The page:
The Armasight Spark CORE is aiming to bring night vision to the masses.
Most high-quality night vision devices are quite expensive. The Armasight Spark CORE stands apart from these devices by affordably retailing it while providing a surprisingly clear picture.
It is categorized as Generation 1 because it does not contain a microchannel plate. But it brings it to the very brink of Gen 1 technology. Its Ceramic Optical Ruggedized Engine, also termed as CORE, is the unit’s image intensifier tube.
What sets the Spark CORE apart is the fact that it doesn’t use glass in its tubes. Instead, it uses a blend of ceramic fused with metal alloy as lenses. This is the same technology used to build the clearer Generation 2 and 3 designs.
What it specifically does is increase the total resolution of the optic. Your average Gen 1 monocular has a resolution of 35 lp/mm. But the Spark CORE doubled that with its 60-70 lp/mm resolution.
Gen 1 tubes often have edge distortion. Usually while looking through the tube, there is a clear picture at the center with distortion around the edges of the lens.
The CORE technology removes almost all of this edge distortion, with only a slight distortion being noticeable.
The Spark CORE is not a magnified optic and can be used as a helmet-mounted system. With optional adapters, it can be attached to a rifle although it is not a rifle scope and it needs something like an ACOG or Aimpoint to provide a reticle.
The device is also very light so using it on a helmet or HALO mount is comfortable. The system runs off a single CR123 which helps reduce the size and provides up to 40 hours of battery life.
40 hours isn’t too bad of a battery life, but using the integral IR illuminator drains the battery faster. The IR illuminator is a small unit that is useful when using the monocular to see and move at the same time.
A more powerful IR illuminator paired with an optional threaded 3 or 5 power magnifier turns the monocular into a more suitable long range observation unit.
The Spark can also be paired with a digital camera to take pictures. Just don’t leave the flash on. Digiscoping is possible with an adapter provided by Armasight, and it’s easy to do it with a simple point and shoot digital camera.
Magnification: 1x (3x to 5x optional)
Resolution: 60 – 70 lp/mm
Eye Relief: 20mm
Weight: 14.4 oz
Battery Life: 40 hours
Field of View: 35 degrees
Comparison to Similar Products
|Product|| || ||
|Resolution||60-70 lp/mm||40 lp/mm min||42 lpm|
|Magnification||1x standard (3x to 5x optional)||1x||1x|
|Angular Field of View||35°||40°||36°|
|Weight||14.4 oz||13 oz||10.6 oz|
|Battery Life||Up to 40 hours||30 hours||Not indicated by manufacturer.|
|Cost||Check Price||Check Price||Check Price|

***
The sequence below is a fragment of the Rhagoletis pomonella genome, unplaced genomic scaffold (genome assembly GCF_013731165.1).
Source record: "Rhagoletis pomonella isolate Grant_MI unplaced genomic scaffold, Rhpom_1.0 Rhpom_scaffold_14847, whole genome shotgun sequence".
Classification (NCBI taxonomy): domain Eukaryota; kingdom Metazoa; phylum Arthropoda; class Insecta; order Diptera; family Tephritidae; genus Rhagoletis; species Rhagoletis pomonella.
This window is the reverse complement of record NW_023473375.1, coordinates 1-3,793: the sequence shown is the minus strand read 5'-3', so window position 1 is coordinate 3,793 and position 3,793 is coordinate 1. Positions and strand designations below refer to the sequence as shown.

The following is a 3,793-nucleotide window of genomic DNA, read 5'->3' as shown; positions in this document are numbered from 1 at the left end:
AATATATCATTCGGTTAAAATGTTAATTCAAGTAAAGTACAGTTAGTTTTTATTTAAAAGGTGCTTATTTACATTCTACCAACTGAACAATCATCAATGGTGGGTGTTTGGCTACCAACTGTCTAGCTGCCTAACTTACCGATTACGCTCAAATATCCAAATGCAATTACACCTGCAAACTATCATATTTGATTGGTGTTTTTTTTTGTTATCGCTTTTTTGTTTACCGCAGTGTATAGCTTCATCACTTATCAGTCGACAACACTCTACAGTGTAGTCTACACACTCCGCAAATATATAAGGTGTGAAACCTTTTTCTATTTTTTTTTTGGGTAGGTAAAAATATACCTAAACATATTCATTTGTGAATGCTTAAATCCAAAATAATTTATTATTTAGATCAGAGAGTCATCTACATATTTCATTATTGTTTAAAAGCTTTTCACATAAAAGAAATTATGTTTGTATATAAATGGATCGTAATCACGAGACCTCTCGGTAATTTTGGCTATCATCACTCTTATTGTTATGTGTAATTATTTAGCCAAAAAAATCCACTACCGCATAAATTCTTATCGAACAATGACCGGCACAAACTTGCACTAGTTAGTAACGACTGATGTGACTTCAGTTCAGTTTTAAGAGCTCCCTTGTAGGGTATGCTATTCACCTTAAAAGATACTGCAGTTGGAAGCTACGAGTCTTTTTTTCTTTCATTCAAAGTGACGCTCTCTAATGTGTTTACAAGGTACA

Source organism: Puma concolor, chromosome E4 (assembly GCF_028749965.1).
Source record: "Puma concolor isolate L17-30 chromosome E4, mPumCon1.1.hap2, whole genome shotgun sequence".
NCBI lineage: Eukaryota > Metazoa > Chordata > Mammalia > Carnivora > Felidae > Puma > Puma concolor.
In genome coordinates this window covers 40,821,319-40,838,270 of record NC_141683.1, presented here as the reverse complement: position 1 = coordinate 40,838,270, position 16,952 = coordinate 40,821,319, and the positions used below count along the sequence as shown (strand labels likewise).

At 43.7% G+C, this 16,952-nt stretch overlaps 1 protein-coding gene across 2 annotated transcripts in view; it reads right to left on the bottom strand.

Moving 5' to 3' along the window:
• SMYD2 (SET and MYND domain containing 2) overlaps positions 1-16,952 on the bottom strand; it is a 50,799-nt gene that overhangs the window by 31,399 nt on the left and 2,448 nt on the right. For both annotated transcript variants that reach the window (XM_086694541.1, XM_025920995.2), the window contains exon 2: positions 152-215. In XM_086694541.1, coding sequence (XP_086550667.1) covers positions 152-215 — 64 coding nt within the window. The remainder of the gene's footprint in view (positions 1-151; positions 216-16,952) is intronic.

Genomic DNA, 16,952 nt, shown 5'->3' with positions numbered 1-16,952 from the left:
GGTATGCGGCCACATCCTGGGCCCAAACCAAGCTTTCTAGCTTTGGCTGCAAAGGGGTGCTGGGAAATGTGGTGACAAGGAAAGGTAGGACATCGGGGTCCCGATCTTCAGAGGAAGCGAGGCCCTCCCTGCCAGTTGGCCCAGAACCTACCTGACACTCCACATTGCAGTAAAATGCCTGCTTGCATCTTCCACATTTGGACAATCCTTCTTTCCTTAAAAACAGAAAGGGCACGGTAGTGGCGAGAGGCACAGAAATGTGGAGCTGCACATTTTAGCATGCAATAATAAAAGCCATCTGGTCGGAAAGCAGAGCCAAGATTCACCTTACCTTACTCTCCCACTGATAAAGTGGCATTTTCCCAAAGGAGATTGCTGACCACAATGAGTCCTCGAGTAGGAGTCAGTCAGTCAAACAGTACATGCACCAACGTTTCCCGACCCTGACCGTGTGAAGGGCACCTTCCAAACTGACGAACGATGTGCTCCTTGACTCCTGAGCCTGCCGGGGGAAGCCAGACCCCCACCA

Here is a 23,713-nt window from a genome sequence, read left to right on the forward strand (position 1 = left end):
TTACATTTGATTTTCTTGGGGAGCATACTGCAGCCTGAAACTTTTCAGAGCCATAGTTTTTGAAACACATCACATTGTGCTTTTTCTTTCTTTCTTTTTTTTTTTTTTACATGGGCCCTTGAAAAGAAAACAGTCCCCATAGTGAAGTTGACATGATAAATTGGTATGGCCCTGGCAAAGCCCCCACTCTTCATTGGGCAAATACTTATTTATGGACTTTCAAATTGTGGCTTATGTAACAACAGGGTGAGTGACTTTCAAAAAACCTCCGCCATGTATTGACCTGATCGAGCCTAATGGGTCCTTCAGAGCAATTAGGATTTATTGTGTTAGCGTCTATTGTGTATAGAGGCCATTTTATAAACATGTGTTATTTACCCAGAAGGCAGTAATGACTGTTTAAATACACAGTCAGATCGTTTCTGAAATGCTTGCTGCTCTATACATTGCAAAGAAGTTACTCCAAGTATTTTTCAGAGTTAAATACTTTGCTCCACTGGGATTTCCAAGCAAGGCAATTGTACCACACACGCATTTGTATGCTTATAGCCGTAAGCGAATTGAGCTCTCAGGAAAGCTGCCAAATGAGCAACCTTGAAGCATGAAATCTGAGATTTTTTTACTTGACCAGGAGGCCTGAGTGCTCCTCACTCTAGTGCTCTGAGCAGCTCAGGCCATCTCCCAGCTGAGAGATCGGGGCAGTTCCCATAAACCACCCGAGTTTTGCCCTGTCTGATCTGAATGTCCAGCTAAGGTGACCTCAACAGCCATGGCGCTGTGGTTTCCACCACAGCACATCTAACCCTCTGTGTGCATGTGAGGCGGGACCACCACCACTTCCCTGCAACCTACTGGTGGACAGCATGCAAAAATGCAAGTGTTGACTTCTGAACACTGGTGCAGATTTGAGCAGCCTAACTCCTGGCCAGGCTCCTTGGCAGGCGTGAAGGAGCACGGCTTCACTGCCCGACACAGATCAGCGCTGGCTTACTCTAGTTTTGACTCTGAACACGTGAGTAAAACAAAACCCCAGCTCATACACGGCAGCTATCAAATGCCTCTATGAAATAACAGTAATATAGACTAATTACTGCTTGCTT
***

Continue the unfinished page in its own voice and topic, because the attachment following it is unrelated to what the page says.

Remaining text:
Night Optics Guardian
The Night Optics Guardian is another unit that attempts to bring Gen 1 device into the modern day.
- It has an impressive recognition range of 330 feet but still slightly falls short of the Spark.
- The resolution has a max clarity of 40 lp/mm that noticeably affects the resolution difference.
- Weather resistant
- Comes with an integral IR illuminator
- Compatible with cameras and camcorders
The Guardian has a 40-degree angular field of view that is 5 degrees wider than the Spark. The Guardian and the Spark are almost identical in price as well.
The Pulsar Challenger is a slightly affordable option for Gen 1 night vision.
- It uses their proprietary CF-Super Image Intensifier tube which eradicates image distortion around the edges of the lens.
- Uses an excellent 30 mW IR illuminator.
This presents a noticeable difference between the Spark and Challenger.
The Challenger is still limited to its 42 lp/mm, giving the Spark a massive resolution advantage. The Challenger is a little smaller and a little lighter too. The main advantage is its readiness for a tripod mount.
For the same price as the Spark, it can include a headgear for comfortable wearing.
Rating the Armasight Spark CORE
This is based on a 1 to 5 stars rating.
60-70 lp/mm is quite impressive for a Gen 1 optic and for the price, the resolution is amazing. The problem is, you still meet the same Gen 1 clarity issues — the picture has edge distortion.
An IR illuminator is needed with anything less than a full moon or close to a full moon. Looking through windows is difficult unless the inside or outside is well lit. It’s not a bad picture but it definitely can’t replace a Gen 3 optic. 3 stars for its clarity.
Ease of Use
As a beginner’s night vision system, everything about it is easy to use. The controls are simple, focusing is easy, and turning the IR illuminator on and off is simple. Overall, it is comfortable to use even when it’s mounted to a helmet and right in front of your eye.
A point was docked because the battery port faces outwards and is difficult to access while it’s worn and while it’s mounted to a rifle. 4 stars for its ease of use.
The unit is adaptable and versatile to a variety of needs.
It can be easily mounted to a helmet, a rifle, or used to digiscope with a camera. It can utilize a 3- or 5-power lenses to increase magnification. Attaching a powerful IR light is also possible. 4 stars for it being versatile.
The Armasight Spark CORE received an overall rating of 3.7 stars.
If you are just getting into night vision and looking for an affordable unit to do so, this model is one of the best choices. It allows you to see what night vision can do and lets you experiment with it in various ways.
It can be used for hunting, surveillance, nature observation, shooting, and even home security.